Soon enough, it was the end of our magical weekend at Newport Folk Festival. The final day began with a tribute to Chuck Berry performed by the Texas Gentlemen, Shakey Graves, Nathaniel Rateliff and more. Nathaniel Rateliff also did a full set at the Harbor Stage as the “unannounced” artist of the weekend.
We got to catch New Jersey alt-country band Pinegrove at the Harbor Stage, whose crowd was not only insanely large but quite loyal, knowing every word to every song they played. This set felt like a big reunion of good friends. Pinegrove’s energy on stage was absolutely infectious, and I now understand what everyone is talking about when they say I “must experience the live thing.” Halfway through this set we ran to the Quad stage to catch Margaret Glaspy whose beautiful voice and quirky songwriting charmed the crowd.
Other highlights of day three included Whitney, Dr. Dog and “Speak Out,” a set of protest songs featuring Sharon Van Etten among others. The night ended with John Prine joined by surprise guests Roger Waters, Lucius, Justin Vernon, Margo Price and Jim James.
We are always amazed to experience the camaraderie of the people and the artists at this festival, as well as everyone’s real devotion to the art of folk music. It is a special space where a two year-old could enjoy the same music as an eighty year-old, who could enjoy the same music as a millennial. The surprises, collaborations and overall memories made at Newport this year felt a lot like magic, and we can’t wait to see what’s in store for the coming years.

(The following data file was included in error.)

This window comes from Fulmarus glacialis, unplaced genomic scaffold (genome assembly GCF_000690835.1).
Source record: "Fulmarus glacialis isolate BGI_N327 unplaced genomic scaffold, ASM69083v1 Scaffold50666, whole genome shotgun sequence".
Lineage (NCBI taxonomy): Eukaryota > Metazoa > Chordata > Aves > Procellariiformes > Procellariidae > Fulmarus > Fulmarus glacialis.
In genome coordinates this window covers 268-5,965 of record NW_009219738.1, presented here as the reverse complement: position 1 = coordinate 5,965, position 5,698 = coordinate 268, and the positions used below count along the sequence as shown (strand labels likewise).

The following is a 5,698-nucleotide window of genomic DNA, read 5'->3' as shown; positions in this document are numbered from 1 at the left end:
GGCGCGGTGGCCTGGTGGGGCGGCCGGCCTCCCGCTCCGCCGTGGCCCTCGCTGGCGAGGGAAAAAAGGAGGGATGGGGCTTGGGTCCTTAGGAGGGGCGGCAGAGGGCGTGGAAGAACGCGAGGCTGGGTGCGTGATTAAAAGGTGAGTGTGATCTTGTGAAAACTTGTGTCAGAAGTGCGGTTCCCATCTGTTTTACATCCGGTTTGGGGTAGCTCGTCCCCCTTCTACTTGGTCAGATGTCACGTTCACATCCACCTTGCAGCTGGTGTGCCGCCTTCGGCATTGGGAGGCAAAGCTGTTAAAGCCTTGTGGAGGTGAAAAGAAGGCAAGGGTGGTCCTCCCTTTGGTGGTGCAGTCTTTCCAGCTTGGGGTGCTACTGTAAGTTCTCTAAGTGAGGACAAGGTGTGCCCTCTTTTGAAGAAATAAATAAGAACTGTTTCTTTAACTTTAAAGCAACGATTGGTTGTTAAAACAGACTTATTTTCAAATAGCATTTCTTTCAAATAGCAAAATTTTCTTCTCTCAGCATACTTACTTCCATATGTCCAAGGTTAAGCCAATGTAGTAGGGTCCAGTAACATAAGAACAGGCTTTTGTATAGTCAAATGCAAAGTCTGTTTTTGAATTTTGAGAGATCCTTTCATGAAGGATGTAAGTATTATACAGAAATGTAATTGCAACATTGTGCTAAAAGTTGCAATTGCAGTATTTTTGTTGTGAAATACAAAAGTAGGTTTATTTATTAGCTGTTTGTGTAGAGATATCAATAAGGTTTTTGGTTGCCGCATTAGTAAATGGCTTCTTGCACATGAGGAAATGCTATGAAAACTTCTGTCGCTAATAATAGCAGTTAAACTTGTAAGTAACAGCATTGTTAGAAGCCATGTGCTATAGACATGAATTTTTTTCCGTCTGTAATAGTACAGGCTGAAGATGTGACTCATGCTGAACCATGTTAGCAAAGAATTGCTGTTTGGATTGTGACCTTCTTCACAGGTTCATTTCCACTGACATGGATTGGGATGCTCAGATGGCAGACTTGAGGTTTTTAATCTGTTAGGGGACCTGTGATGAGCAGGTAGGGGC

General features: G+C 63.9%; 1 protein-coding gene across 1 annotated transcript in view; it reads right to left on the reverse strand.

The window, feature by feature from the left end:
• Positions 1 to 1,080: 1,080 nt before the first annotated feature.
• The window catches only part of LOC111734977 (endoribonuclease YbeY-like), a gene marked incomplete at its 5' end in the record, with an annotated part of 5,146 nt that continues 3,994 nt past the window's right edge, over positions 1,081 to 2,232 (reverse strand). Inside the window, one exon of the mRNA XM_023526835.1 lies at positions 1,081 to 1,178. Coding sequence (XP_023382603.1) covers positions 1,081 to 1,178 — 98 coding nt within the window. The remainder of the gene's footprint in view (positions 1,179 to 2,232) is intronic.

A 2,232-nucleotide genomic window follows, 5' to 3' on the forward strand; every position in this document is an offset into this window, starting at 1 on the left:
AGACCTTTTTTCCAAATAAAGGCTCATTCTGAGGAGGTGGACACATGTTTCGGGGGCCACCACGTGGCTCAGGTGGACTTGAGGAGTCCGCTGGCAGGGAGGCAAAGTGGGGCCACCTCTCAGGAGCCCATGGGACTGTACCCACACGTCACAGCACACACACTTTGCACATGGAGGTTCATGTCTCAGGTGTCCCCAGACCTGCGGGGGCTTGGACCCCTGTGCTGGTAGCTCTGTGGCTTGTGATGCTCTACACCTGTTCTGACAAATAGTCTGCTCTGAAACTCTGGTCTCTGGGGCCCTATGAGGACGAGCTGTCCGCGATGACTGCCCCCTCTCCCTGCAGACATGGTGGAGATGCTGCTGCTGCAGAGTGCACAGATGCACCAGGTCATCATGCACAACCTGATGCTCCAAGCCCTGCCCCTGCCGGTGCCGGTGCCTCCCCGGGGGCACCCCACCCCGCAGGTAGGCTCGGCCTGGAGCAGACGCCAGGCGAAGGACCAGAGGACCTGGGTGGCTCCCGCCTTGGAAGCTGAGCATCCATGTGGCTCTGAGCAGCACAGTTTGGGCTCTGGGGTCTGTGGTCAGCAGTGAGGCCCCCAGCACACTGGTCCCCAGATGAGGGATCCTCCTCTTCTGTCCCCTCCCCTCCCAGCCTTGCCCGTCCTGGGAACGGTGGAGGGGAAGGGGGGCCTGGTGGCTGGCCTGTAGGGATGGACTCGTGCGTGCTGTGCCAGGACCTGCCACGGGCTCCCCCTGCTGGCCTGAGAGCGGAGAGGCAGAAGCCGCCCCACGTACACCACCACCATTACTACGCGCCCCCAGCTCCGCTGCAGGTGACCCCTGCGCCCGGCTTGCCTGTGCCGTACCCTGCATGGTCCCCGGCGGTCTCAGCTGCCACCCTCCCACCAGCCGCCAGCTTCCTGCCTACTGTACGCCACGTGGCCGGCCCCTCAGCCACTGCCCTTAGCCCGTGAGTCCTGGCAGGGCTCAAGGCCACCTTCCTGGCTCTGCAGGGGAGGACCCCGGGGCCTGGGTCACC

We made the old-school country-music asskicker Margo Price an Artist To Watch back in January, and she’s been on an absolute tear all year. Last night, Price was the musical guest on Late Night With Seth Meyers, and she and her band cranked right through the honky tonk anthem “About To Find Out,” one … More »
Earlier this year, Artist To Watch Margo Price kicked off Midwest Farmer’s Daughter, her absolutely badass old-school country debut, with the gut-ripping story-of-my-life song “Hands Of Time.” Today, she’s got a new video for the song, and it’s got imagery that matches the song. Director Ben Chappell filmed Price returning to her … More »
A new season and a new era of the long-running radio show A Prairie Home Companion is kicking off today, with mandolin virtuoso Chris Thile taking over for longtime host Garrison Keillor. The premiere, which is being broadcast live from the Fitzgerald Theater in St. Paul, Minnesota, will feature Jack White playing an acoustic … More »